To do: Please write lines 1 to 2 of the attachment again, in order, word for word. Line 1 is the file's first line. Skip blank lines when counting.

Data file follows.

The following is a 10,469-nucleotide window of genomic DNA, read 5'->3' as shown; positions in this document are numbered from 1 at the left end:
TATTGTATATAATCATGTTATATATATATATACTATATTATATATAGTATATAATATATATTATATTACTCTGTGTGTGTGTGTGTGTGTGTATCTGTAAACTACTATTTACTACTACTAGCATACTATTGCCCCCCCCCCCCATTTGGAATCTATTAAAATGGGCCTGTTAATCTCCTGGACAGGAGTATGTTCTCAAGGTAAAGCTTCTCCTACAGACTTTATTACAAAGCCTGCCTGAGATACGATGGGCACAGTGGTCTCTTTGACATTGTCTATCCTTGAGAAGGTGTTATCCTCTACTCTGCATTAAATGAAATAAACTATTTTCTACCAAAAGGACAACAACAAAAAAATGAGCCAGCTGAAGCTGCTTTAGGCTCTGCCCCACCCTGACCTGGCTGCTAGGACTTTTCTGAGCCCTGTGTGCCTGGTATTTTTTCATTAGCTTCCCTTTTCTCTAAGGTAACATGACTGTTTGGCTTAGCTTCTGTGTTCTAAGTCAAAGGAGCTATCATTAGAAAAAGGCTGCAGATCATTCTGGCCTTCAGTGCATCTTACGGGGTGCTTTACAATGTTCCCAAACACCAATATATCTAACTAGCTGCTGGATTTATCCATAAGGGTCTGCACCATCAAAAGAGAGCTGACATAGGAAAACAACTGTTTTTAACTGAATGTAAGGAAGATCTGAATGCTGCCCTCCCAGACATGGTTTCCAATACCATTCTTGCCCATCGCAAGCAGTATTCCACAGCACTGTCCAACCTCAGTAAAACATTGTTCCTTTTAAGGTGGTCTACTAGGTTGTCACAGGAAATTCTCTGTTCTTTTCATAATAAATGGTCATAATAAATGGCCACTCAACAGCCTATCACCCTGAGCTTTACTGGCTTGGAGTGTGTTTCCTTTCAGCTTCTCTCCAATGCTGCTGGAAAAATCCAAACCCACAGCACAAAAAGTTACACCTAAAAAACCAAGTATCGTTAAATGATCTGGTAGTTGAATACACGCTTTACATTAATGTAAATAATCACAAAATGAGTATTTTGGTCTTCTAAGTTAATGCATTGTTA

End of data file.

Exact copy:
The following is a 10,469-nucleotide window of genomic DNA, read 5'->3' as shown; positions in this document are numbered from 1 at the left end:
TATTGTATATAATCATGTTATATATATATATACTATATTATATATAGTATATAATATATATTATATTACTCTGTGTGTGTGTGTGTGTGTGTATCTGTAAACTACTATTTACTACTACTAGCATACTATTGCCCCCCCCCCCCATTTGGAATCTATTAAAATGGGCCTGTTAATCTCCTGGACAGGAGTATGTTCTCAAGGTAAAGCTTCTCCTACAGACTTTATTACAAAGCCTGCCTGAGATACGATGGGCACAGTGGTCTCTTTGACATTGTCTATCCTTGAGAAGGTGTTATCCTCTACTCTGCATTAAATGAAATAAACTATTTTCTACCAAAAGGACAACAACAAAAAAATGAGCCAGCTGAAGCTGCTTTAGGCTCTGCCCCACCCTGACCTGGCTGCTAGGACTTTTCTGAGCCCTGTGTGCCTGGTATTTTTTCATTAGCTTCCCTTTTCTCTAAGGTAACATGACTGTTTGGCTTAGCTTCTGTGTTCTAAGTCAAAGGAGCTATCATTAGAAAAAGGCTGCAGATCATTCTGGCCTTCAGTGCATCTTACGGGGTGCTTTACAATGTTCCCAAACACCAATATATCTAACTAGCTGCTGGATTTATCCATAAGGGTCTGCACCATCAAAAGAGAGCTGACATAGGAAAACAACTGTTTTTAACTGAATGTAAGGAAGATCTGAATGCTGCCCTCCCAGACATGGTTTCCAATACCATTCTTGCCCATCGCAAGCAGTATTCCACAGCACTGTCCAACCTCAGTAAAACATTGTTCCTTTTAAGGTGGTCTACTAGGTTGTCACAGGAAATTCTCTGTTCTTTTCATAATAAATGGTCATAATAAATGGCCACTCAACAGCCTATCACCCTGAGCTTTACTGGCTTGGAGTGTGTTTCCTTTCAGCTTCTCTCCAATGCTGCTGGAAAAATCCAAACCCACAGCACAAAAAGTTACACCTAAAAAACCAAGTATCGTTAAATGATCTGGTAGTTGAATACACGCTTTACATTAATGTAAATAATCACAAAATGAGTATTTTGGTCTTCTAAGTTAATGCATTGTTA